Remember NFTs? This article in The Guardian will help remind you of the heady days of early 2022 when digital images of monkeys were apparently extremely valuable. That article ends with a question: “what will the next NFT be? When will it drop? How much money will normal people end up spending on it?”
Here’s one answer: owning a slice of your favourite song. Or perhaps a popular song. Or an up-and-coming song. It’s essentially applying capitalism at the very smallest level possible, and treating cultural artifacts as commodities.
The article below in WIRED discusses a platform which offers this as a service. It’s a terrible idea on many levels, not least because, as we’ve seen recently, AI-generated music is tearing fandoms apart. I’ll sit this one out, thanks.
Imagine a retirement portfolio stocked with Rihanna hits, or a college fund fueled by Taylor Swift’s 1989. In a post-GameStop, post-NFT-mania world, it sounds plausible enough. Wholesome, even.
A new music royalties marketplace, Jkbx (pronounced “jukebox”), launched this month and plans to officially open for trading later this year. It has filed an application with the US Securities and Exchange Commission and is waiting for notice that the SEC has qualified its offerings. As long as that goes according to plan, Jkbx—god, why no vowels?—will allow fans to buy “royalty shares,” or fractionalized portions of royalties, fees, and other income associated with a particular song. Prices are within reach of regular people. One share of composition royalties for Beyoncé’s “Halo,” for example, is $28.61. You could also buy a slice of the song’s sound recording royalties for the same price.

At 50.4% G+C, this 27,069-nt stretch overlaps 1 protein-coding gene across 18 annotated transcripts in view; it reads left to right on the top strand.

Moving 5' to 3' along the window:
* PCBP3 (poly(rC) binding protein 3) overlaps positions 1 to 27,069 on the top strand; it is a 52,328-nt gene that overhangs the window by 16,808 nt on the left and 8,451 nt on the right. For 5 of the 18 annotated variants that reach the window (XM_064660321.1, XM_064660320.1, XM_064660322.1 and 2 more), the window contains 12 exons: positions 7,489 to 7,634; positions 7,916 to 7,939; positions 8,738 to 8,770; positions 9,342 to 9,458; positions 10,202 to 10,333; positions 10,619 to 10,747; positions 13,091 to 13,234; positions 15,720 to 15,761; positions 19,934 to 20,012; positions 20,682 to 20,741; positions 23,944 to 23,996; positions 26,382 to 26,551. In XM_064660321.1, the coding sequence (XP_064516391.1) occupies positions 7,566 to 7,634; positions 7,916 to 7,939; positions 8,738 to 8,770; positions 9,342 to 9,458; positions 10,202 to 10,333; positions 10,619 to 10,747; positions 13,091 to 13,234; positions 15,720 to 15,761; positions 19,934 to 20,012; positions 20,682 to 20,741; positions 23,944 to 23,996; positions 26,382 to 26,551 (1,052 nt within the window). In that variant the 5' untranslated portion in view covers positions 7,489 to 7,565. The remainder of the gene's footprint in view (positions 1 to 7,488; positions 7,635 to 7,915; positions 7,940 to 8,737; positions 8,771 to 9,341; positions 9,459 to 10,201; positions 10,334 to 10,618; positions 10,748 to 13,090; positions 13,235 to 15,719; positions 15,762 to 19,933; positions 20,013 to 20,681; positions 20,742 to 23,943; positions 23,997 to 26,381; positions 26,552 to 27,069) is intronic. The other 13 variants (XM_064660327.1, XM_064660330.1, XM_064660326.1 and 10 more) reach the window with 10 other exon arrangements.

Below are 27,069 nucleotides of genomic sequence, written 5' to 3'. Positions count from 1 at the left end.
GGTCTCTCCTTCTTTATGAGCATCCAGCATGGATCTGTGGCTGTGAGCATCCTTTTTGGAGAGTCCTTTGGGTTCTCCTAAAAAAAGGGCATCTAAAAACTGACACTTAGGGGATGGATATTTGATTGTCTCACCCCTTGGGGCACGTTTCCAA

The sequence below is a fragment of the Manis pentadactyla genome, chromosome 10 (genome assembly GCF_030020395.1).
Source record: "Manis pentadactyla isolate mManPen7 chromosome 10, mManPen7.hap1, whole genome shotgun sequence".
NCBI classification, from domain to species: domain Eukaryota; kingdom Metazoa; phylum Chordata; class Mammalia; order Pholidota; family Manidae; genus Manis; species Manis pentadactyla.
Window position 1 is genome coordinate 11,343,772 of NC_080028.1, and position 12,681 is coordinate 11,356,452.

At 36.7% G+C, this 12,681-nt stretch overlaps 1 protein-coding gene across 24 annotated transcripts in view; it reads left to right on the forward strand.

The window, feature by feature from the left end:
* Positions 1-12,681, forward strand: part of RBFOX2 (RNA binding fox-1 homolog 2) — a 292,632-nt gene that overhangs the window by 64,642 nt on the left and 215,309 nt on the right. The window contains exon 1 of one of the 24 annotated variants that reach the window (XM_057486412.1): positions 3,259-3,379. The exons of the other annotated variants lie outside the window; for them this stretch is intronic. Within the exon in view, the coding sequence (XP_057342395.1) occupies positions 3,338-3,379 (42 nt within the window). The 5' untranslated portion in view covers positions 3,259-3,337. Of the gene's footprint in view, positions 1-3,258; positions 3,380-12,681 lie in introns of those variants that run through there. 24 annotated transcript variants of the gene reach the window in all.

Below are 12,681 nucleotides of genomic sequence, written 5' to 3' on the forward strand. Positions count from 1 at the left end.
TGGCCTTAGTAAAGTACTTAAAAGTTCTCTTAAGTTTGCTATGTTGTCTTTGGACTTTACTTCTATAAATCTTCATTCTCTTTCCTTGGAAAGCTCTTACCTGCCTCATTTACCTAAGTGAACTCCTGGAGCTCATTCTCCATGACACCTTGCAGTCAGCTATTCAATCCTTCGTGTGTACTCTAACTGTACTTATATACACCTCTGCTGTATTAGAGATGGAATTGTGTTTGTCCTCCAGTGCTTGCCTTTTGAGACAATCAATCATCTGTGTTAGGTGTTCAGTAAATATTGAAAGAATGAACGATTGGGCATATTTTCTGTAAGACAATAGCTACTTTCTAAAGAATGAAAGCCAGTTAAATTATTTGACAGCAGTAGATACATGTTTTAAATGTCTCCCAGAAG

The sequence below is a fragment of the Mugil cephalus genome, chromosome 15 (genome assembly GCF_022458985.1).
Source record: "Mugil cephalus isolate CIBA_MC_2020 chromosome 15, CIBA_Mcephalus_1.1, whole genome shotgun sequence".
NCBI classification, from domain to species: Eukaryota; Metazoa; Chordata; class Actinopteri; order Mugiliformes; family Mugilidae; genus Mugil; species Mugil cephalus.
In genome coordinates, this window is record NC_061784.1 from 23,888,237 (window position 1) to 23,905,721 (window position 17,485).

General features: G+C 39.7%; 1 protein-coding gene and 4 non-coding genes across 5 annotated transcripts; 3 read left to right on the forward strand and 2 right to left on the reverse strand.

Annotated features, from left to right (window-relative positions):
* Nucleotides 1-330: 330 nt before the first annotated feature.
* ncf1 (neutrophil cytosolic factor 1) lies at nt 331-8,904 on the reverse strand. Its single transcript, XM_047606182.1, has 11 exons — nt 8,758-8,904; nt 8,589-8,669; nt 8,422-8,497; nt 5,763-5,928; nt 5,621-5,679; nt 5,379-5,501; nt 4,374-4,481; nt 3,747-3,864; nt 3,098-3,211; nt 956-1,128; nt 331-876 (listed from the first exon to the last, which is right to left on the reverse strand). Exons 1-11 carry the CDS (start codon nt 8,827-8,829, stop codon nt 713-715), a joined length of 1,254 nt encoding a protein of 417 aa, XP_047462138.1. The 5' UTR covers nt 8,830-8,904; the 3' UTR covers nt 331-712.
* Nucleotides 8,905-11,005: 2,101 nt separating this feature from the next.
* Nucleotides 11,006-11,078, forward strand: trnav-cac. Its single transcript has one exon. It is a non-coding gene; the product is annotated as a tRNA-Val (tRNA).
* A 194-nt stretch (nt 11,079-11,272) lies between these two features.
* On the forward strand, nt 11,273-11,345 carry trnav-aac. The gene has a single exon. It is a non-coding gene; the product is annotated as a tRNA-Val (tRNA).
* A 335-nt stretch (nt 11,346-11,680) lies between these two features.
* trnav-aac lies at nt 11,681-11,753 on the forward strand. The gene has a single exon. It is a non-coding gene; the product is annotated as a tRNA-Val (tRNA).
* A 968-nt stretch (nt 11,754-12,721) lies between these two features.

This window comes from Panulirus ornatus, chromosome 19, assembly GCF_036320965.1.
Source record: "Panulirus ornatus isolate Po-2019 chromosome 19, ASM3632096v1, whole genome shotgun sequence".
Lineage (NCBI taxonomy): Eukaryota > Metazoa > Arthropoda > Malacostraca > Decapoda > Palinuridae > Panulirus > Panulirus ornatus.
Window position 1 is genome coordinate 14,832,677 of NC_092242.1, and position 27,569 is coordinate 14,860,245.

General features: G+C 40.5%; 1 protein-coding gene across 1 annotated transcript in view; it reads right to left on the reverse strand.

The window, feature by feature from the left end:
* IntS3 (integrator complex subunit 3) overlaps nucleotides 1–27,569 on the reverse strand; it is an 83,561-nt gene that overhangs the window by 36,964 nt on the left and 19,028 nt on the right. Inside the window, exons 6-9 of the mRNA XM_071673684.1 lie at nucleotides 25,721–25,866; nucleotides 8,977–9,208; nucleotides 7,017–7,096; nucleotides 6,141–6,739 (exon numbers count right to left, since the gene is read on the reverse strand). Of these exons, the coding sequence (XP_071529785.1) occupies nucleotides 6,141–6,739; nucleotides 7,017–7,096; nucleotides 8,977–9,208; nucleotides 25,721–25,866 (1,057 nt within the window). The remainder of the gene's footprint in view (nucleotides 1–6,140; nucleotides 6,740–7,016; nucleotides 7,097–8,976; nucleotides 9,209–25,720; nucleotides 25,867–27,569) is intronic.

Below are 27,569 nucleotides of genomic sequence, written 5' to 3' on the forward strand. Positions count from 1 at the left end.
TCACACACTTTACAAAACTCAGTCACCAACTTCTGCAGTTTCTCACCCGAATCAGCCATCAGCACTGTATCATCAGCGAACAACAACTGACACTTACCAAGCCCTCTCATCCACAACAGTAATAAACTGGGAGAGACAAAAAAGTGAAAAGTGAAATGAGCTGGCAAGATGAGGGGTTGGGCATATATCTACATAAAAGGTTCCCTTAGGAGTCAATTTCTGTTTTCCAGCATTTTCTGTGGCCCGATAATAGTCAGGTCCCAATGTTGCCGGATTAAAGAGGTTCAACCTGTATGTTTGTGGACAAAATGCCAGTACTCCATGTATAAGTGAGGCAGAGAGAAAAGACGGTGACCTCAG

Jkbx is debuting with some big-name slices, and is led by a guy with a good track record. “They are very sophisticated,” Round Hill Music founder and CEO Josh Gruss says. “The real deal.” Others agree. “We think they are going to be successful,” Hipgnosis Songs CEO and founder Merck Mercuriadis says.
Still, plenty of industry analysts and insiders view Jkbx, and the larger world of royalty trading, warily. “I think there are going to be very modest levels of return,” says Serona Elton, a music industry professor at the University of Miami.
“There is skepticism about how good of an alternative investment strategy something like this is,” musician and data analyst Chris Dalla Riva says.
“I don’t understand why people keep trying to spin this idea up,” adds producer and music tech researcher Yung Spielburg. “I just don’t get it.”